Vim notes & plugins

Basic vim

All this is vim built-in and requires no plugin.

Useful commands

  • %: jump to the matching { .. } or ( .. ) etc.
  • =: indent visual selection (<: shift block to the left, >: shift block to the right)
  • ~: change case
  • ctrl-x + : vim ‘context aware’ complete mode (based on set complete list) in insert mode
    • ctrl-n/ctrl-p: next/previous word matching prefix (the difference with ctrl-p/ctrl-n is the context awareness)
    • ctrl-f: file names
    • ctrl-l: whole lines
    • ctrl-d: macro definitions (also in included files)
    • ctrl-i: current and included files
    • ctrl-k: words from a dictionary
    • ctrl-t: words from a thesaurus
    • ctrl-]: tags
    • ctrl-v: Vim command line
    • ctrl-o: language aware completion
  • :set spell [spelllang=fr_fr]/:set nospell: activate/deactivate spell checking
  • :!<command>: execute <command> in a shell without leaving vim (e.g. :!make)
  • :read !<command>: insert result of <command> on next line (e.g. read !ls .)
  • ctrl-O, ctrl-I: navigate through “jump locations” locations, both within current and other opened documents; :jumps to list all jump locations.
  • .: repeat last command


  1. q<key>: start recording
  2. (do commands)
  3. q: stop recording
  4. @<key>: replay macro

Advanced editing (command mode ex/ed)

The command mode syntax basically reads


Lines shortcuts

  • :%:1,$: all the lines
  • .: current line
  • $: last line


  • g: match line with pattern
  • v: reverse match lines
  • s: substitute


  • d: delete
  • y: yank
  • <position>j: join (-1j go up one line and join)
  • m<position>: move lines (e.g. m$ to move at the end of file)


  • :%g/foo/s/bar/zzz/g: for every line containing foo substitute all bar with zzz.
  • :%g/bar/m/baz/+1: moves next bar occurrence 1 line after next baz occurrence
  • :%g/bar(/ normal nmaf(ldi(`aPa.:
    1. g/bar(/ executes the following command on every line that contains “bar(”
    2. normal execute the following text as if it was typed in in normal mode
    3. n goes to the next match of “bar(” (since the :g command leaves the cursor position at the start of the line)
    4. ma saves the cursor position in mark a
    5. f( moves forward to the next opening bracket
    6. l moves right one character, so the cursor is now inside the brackets
    7. di( delete all the text inside the brackets
    8. `a go back to the position saved as mark a (i.e. the first character of “bar”)
    9. P paste the deleted text before the current cursor position
    10. a. go into insert mode and add a “.”
  • vim convert.csv "+:v/^\"oai:/-1j" "+wq" : concatenate lines starting by "oai: with previous line using a non-interactive script


Vim plugins ecosystem is gigantic and it can feel overwhelming when it comes to actually choosing what plugin to use. Here are some details about my current configuration.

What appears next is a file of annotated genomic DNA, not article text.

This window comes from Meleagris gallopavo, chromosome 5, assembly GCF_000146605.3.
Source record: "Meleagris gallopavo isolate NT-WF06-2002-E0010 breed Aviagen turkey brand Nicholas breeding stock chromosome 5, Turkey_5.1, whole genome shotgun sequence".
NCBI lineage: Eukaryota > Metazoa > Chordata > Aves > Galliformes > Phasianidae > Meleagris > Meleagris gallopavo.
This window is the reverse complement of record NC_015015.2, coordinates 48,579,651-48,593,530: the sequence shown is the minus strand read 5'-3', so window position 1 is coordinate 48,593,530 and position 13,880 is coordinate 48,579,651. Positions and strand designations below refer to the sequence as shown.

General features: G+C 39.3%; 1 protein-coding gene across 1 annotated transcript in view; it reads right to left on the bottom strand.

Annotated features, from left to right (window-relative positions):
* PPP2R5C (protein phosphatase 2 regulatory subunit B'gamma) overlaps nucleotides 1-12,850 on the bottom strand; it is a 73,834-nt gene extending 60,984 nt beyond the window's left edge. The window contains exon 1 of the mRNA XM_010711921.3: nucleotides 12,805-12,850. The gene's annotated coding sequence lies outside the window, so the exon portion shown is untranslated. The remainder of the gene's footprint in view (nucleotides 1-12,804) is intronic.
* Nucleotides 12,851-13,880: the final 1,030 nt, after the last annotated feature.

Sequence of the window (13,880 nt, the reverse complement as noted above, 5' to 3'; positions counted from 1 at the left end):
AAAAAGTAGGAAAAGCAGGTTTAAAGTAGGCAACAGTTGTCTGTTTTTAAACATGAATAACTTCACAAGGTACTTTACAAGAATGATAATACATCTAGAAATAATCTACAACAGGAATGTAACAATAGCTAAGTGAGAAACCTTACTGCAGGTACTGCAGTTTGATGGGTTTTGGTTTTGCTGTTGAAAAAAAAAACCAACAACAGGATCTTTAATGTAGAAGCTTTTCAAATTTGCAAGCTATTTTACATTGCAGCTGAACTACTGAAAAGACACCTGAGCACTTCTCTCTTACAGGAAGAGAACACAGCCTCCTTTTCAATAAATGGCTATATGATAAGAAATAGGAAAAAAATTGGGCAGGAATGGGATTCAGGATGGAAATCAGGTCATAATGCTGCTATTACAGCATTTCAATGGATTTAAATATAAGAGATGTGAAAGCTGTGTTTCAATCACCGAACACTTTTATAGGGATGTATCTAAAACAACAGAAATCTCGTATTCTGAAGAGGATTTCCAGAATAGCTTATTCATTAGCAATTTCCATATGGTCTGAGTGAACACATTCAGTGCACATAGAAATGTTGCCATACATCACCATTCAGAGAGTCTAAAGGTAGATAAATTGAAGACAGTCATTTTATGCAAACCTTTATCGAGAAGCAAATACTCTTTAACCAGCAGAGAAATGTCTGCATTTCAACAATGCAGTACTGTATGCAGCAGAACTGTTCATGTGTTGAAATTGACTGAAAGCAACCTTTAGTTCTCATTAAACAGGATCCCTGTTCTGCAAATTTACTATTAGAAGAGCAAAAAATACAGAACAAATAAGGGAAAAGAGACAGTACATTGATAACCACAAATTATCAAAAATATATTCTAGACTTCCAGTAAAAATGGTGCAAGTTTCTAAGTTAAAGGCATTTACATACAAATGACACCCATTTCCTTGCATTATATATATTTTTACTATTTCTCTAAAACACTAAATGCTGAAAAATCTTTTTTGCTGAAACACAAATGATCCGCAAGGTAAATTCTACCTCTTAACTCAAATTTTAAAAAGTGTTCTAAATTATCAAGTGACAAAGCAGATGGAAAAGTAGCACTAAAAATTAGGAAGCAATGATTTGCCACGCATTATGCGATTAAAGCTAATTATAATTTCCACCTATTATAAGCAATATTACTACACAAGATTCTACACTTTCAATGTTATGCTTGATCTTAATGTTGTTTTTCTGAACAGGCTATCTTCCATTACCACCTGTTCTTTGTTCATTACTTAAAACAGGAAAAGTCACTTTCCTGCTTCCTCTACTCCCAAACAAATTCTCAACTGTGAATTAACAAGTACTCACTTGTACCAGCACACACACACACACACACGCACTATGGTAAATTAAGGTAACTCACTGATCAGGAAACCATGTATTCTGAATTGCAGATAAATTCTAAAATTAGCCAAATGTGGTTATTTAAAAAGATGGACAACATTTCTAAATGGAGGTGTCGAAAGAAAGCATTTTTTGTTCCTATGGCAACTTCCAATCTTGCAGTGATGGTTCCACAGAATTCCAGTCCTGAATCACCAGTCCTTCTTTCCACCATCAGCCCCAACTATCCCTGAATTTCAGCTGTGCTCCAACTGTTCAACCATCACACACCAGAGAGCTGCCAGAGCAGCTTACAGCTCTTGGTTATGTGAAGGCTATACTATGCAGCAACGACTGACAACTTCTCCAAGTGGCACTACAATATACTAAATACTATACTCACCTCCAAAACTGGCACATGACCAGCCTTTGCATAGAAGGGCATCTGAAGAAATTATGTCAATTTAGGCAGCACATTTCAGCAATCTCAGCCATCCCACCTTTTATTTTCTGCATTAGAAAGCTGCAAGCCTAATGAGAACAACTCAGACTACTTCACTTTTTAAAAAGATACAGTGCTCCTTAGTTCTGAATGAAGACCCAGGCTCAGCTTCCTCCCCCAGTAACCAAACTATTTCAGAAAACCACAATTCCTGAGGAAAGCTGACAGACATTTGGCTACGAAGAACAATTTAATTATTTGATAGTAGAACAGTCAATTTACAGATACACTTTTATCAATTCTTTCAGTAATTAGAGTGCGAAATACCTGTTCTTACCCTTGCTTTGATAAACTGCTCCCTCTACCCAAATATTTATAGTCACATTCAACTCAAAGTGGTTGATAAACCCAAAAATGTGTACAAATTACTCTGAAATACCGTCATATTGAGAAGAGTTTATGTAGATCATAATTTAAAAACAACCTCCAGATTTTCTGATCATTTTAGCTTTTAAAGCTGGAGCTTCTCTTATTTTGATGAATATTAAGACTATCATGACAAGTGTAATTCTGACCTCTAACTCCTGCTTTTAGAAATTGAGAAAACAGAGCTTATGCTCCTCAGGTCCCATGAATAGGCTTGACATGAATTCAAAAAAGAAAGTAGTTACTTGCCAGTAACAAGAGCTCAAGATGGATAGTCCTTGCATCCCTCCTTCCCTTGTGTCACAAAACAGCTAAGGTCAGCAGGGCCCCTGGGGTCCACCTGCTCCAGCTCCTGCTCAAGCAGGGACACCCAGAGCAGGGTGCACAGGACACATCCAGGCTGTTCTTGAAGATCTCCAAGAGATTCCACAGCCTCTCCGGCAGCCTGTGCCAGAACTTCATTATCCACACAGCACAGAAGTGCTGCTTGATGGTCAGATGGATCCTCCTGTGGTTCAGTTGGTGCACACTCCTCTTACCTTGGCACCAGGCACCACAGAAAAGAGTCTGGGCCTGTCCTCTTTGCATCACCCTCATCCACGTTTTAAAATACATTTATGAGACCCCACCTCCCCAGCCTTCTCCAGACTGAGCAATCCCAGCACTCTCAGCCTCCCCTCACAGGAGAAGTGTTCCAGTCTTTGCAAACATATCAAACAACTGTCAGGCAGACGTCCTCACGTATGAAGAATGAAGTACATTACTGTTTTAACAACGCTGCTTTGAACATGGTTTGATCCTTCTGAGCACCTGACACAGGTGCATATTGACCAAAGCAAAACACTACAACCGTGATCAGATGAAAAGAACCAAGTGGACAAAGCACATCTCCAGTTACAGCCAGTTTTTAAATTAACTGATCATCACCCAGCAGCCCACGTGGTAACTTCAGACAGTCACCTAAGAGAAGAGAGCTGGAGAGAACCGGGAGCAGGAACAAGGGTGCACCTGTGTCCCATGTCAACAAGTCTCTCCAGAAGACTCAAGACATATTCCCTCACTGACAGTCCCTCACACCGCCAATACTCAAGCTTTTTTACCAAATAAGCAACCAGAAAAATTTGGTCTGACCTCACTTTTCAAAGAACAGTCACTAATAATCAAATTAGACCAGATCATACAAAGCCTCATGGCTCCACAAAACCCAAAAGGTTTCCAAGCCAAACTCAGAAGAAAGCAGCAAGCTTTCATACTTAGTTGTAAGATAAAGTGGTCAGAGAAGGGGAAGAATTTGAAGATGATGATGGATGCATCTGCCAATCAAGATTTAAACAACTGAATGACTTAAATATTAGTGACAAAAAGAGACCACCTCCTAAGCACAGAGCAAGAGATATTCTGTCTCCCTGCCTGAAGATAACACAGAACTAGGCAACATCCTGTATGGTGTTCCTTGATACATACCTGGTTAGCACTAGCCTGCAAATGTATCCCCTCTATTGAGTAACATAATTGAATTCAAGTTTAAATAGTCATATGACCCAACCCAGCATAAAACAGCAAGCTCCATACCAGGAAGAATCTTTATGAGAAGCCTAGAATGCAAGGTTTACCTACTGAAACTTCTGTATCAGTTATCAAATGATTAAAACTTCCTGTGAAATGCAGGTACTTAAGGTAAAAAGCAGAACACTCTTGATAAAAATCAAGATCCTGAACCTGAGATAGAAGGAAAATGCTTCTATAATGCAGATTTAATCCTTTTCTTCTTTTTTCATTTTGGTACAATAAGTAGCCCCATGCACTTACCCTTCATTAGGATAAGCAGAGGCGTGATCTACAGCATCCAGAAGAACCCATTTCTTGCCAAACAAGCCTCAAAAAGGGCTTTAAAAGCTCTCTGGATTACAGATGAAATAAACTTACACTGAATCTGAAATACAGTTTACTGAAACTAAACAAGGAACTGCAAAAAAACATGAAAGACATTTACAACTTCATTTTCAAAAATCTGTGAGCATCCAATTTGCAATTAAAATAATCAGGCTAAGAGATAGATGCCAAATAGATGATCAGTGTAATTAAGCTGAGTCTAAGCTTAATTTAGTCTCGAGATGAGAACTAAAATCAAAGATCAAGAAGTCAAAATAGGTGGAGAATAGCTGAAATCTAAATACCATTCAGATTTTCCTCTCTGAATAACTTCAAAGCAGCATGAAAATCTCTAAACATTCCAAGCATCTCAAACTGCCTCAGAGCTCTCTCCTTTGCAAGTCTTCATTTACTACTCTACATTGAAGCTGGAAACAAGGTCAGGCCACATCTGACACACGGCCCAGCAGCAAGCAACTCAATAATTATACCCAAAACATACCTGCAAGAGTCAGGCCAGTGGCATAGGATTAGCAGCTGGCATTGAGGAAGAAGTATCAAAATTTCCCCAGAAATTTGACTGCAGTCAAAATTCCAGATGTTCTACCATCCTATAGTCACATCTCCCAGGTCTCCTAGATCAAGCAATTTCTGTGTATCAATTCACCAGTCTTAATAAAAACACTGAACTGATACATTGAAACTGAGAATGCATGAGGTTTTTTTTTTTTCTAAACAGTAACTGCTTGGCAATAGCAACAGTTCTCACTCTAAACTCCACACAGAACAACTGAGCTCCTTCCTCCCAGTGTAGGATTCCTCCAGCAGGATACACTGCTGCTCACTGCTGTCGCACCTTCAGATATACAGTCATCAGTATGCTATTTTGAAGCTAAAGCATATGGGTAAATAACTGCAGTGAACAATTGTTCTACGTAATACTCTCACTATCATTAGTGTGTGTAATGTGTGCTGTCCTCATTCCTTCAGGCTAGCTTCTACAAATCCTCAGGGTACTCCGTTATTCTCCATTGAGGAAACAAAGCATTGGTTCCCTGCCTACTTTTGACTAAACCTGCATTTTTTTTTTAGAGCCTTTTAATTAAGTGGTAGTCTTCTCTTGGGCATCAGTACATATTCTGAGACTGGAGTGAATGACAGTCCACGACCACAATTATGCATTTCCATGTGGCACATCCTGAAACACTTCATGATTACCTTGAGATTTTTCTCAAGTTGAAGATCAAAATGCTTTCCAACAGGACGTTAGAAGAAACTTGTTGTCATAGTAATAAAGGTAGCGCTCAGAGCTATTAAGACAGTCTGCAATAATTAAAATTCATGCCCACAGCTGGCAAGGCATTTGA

Plugin manager

There are lots of vim plugin managers (vundle, pathogen). All those make testing plugins straightforward and will handle the vim runtimepath and basically allow to simply clone the plugin in a folder and not moving data around. Some are obsolete, some are slow. After testing multiple choices, it feels like vim-plug is just the best alternative:

  • it’s really blazing fast (and I didn’t consider this as a big issue until I tried vim-plug)
  • it offers multiple hooks like a post-install hook to e.g. call a build script

Sublime democratized this feature. Typing full path can be a pain, especially for large projects. For this again, there are multiple alternatives like ctrlp (rather slow) or unite (very powerful but rather complicated to setup). fzf (note that this is the same author as vim-plug) is just great. Defaults are sane, it’s incredibly fast, and like unite it’s highly customizable. The only thing that I’m missing – but that may be possible – is the configuration of the root search folder.

Closing pairs

Closing quotes/brackets/parenthesis can be automated. The feature interest seems obvious but its implementation is not. There are lots of alternatives, each making some assumptions about how clever they should be (e.g. when deleting an open quote). delitMate is my current choice as even with no specific configuration it doesn’t get in my edit way when it doesn’t need to.

Commenting lines

Commenting/decommenting code is a frequent operation when updating code. Each language has its own comment syntax and having a plugin handle this transparently and easily is a must. I usually operate by visually selecting lines and need a plugin that handle this; tcomment works very nicely. The only arguable feature missing is that calling the TComment function is not a command so it prevents from using .. This is not such a big deal as using the tcomment toggle should likely be mapped to a shortcut.

Side note: vim 703+ has a nice option removing comment character when joining commented lines

if v:version > 703 || v:version == 703 && has("patch541")
  set formatoptions+=j " Delete comment character when joining commented lines